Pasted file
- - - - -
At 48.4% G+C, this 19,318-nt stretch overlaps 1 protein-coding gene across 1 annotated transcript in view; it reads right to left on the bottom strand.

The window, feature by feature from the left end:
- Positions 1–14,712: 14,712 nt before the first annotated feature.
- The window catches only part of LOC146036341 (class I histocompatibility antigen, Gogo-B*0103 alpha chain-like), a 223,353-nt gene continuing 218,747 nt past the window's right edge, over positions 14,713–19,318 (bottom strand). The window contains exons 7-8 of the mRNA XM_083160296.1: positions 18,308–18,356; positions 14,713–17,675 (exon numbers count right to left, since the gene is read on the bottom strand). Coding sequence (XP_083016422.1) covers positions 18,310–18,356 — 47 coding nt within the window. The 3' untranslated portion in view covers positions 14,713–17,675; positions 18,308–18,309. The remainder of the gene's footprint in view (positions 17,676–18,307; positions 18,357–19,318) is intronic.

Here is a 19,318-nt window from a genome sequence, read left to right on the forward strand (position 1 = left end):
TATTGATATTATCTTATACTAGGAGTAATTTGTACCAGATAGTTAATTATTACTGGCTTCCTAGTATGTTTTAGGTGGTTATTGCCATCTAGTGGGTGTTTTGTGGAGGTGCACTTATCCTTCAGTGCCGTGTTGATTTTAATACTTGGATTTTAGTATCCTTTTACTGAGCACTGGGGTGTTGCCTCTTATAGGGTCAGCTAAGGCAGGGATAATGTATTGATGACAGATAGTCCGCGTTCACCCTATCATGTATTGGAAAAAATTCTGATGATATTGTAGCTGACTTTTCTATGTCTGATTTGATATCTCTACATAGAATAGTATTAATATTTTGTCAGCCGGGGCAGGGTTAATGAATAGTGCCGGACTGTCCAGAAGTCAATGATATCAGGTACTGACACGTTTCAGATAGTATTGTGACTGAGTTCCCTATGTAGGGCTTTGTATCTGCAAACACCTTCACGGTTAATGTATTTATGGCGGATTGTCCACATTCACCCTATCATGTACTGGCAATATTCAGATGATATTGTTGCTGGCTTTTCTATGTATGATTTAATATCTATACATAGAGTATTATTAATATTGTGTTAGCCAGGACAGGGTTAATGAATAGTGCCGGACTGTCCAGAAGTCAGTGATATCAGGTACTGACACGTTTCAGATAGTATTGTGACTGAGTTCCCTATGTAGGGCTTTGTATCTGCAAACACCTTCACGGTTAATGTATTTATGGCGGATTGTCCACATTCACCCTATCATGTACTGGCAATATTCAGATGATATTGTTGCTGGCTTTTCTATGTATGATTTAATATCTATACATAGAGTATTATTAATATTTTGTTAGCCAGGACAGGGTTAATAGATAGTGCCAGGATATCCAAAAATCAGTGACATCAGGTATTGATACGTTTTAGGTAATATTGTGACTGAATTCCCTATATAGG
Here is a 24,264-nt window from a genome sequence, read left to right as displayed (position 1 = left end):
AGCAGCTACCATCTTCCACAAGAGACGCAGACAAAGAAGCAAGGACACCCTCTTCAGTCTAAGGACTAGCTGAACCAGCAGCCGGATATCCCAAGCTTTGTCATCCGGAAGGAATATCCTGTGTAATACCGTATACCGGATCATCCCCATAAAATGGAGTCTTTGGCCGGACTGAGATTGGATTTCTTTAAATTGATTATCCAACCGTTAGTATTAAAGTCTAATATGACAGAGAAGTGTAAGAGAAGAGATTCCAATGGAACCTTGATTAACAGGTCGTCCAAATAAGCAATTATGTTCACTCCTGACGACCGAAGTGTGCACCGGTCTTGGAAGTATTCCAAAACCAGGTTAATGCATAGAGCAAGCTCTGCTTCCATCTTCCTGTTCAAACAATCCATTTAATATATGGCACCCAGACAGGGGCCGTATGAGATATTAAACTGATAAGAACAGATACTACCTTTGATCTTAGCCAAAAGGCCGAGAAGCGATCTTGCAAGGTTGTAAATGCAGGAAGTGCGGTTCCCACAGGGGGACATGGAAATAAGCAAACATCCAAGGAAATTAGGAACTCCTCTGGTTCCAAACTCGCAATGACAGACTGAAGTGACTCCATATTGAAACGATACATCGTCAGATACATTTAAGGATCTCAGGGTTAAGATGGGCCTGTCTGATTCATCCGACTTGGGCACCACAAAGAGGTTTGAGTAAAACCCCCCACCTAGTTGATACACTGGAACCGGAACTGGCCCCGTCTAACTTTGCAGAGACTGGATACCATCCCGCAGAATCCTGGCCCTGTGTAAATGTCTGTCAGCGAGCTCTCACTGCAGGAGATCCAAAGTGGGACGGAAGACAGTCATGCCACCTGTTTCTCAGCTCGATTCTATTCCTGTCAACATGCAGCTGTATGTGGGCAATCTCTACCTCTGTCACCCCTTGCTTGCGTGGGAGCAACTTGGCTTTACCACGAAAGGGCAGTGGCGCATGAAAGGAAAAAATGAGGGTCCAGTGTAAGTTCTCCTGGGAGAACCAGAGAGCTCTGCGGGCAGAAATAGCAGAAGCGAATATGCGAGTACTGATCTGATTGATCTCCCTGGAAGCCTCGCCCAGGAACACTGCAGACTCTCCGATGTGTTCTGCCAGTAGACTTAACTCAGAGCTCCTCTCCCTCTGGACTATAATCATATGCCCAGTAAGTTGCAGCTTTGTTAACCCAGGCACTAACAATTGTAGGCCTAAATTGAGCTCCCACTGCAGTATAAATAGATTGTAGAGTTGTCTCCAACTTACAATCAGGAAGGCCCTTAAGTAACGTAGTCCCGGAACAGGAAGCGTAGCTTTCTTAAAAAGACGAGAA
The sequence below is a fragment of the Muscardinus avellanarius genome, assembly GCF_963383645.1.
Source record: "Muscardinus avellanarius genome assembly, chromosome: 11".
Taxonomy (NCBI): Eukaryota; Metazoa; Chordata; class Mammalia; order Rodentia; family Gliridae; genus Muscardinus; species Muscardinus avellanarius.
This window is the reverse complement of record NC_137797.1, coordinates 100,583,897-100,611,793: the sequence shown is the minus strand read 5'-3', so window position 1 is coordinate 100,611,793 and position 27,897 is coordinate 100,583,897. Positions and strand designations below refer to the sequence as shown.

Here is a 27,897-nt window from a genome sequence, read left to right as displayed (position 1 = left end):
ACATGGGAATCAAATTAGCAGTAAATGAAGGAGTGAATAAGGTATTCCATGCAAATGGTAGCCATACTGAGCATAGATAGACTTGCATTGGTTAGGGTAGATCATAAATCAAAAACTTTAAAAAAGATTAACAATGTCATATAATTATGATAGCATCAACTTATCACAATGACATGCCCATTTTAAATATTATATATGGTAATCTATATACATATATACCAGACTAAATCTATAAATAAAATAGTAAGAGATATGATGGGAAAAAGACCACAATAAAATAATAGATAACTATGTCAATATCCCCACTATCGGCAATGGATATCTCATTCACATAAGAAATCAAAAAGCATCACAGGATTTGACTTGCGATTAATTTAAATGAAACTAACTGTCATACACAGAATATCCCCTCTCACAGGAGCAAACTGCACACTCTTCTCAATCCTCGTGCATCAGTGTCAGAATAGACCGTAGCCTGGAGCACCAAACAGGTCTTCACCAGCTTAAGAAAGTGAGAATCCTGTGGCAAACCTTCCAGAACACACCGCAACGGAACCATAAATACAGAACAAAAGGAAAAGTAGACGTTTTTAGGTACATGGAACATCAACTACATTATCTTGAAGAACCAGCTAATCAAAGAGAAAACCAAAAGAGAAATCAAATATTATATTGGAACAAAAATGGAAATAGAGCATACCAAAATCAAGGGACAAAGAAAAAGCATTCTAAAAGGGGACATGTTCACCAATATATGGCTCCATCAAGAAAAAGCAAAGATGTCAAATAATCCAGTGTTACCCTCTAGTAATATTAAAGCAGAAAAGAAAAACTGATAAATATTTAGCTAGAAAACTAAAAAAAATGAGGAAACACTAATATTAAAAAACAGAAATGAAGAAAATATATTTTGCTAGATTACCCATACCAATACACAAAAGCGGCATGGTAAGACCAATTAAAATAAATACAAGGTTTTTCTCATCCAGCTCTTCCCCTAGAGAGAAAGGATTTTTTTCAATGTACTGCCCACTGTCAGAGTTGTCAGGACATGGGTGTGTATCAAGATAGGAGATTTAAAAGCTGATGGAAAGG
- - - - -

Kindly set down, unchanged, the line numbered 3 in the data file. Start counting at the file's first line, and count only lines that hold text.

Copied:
- Positions 1–14,712: 14,712 nt before the first annotated feature.